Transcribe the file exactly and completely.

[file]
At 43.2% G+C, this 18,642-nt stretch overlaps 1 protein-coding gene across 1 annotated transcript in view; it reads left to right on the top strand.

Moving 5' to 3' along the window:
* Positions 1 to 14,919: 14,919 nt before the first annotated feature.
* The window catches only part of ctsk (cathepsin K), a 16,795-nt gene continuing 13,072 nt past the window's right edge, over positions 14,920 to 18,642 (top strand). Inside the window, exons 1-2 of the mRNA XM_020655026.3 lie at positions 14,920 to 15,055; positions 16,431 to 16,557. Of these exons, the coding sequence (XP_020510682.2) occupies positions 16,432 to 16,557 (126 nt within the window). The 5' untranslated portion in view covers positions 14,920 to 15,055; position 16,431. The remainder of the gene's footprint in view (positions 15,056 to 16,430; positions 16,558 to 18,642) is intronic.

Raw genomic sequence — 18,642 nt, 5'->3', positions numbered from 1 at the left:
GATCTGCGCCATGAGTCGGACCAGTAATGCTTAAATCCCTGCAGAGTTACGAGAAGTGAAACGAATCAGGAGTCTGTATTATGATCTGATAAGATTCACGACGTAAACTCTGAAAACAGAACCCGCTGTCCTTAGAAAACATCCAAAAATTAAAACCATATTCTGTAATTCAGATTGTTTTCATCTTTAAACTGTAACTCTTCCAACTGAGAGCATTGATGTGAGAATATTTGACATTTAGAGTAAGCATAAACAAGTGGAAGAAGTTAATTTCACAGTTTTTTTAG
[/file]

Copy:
At 43.2% G+C, this 18,642-nt stretch overlaps 1 protein-coding gene across 1 annotated transcript in view; it reads left to right on the top strand.

Moving 5' to 3' along the window:
* Positions 1 to 14,919: 14,919 nt before the first annotated feature.
* The window catches only part of ctsk (cathepsin K), a 16,795-nt gene continuing 13,072 nt past the window's right edge, over positions 14,920 to 18,642 (top strand). Inside the window, exons 1-2 of the mRNA XM_020655026.3 lie at positions 14,920 to 15,055; positions 16,431 to 16,557. Of these exons, the coding sequence (XP_020510682.2) occupies positions 16,432 to 16,557 (126 nt within the window). The 5' untranslated portion in view covers positions 14,920 to 15,055; position 16,431. The remainder of the gene's footprint in view (positions 15,056 to 16,430; positions 16,558 to 18,642) is intronic.

Raw genomic sequence — 18,642 nt, 5'->3', positions numbered from 1 at the left:
GATCTGCGCCATGAGTCGGACCAGTAATGCTTAAATCCCTGCAGAGTTACGAGAAGTGAAACGAATCAGGAGTCTGTATTATGATCTGATAAGATTCACGACGTAAACTCTGAAAACAGAACCCGCTGTCCTTAGAAAACATCCAAAAATTAAAACCATATTCTGTAATTCAGATTGTTTTCATCTTTAAACTGTAACTCTTCCAACTGAGAGCATTGATGTGAGAATATTTGACATTTAGAGTAAGCATAAACAAGTGGAAGAAGTTAATTTCACAGTTTTTTTAG